Visuals and training manuals: Communicating NTD prevention and control requires training manuals and visual materials to be developed and/or adopted. A dedicated team will need to examine each materials developed to see if it covers the message for each recommended behavior and if it is sufficient and can be easily adopted. If no materials exist, then new cards will have to be developed for each concept or recommended behavior.
Monitoring shall be an ongoing process guided by a set of tools including, but not limited to, a monitoring checklist. Evaluation, on the other hand, would be conducted on a periodic basis to determine whether or not the objectives have been reached. Evaluation shall measure outcome indicators, including but not limited to message recall, changes in attitude and or intentions, and behavior. Data for evaluation shall come from small-scale, community-based surveys or other special data collection activities. The indicators identified are process and outcome indicators, which are pertinent to the realization of the behavioral objectives. Coverage of communication activities will be measured (numerator: number of schools/ regions/ districts/ wards/villages where at least one activity was carried out, denominator: targeted number of schools/ regions/ districts/ wards/ villages in the implementation area). Knowledge, attitudes and practices will be measured to assess the effectiveness of the communication activities. Other performance indicators that will measure the performance of communication activities will include program coverage, epidemiological coverage, geographical coverage and school coverage.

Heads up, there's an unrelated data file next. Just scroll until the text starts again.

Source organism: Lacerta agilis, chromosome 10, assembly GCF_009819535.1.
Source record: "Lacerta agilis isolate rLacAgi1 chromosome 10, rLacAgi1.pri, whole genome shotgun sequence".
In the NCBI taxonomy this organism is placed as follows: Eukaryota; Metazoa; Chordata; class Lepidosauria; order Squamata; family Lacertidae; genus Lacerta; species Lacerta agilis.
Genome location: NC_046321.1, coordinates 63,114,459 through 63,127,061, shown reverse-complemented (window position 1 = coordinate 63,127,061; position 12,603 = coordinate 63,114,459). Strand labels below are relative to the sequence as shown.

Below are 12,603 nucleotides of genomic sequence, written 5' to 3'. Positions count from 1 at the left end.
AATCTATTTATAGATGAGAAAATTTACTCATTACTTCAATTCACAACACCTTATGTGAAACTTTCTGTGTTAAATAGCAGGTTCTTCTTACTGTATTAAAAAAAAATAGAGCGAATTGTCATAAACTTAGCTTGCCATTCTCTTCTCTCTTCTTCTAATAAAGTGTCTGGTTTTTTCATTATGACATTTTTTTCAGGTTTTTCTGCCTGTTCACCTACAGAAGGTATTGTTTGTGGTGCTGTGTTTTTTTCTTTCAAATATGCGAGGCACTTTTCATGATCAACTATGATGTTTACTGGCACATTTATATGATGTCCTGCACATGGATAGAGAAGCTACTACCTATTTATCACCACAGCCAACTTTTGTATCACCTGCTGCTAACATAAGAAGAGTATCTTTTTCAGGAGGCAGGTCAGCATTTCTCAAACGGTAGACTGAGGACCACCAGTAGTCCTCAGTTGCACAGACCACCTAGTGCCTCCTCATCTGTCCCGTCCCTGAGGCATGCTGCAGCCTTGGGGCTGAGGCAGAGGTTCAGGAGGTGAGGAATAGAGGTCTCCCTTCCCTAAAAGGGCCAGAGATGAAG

Social marketing for district based Tuboreshe Chakula Campaign Launches had its roots from the National Food Fortification Campaign launch as a way of echoing Presidential Call to Action for Nutrition that happened in May 2013. Presidential Call strengthened the efforts of addressing malnutrition challenges in Tanzania as they have been highlighted in the National Nutrition Strategy with food fortification being highlighted as among the interventions to address vitamin and mineral deficiencies.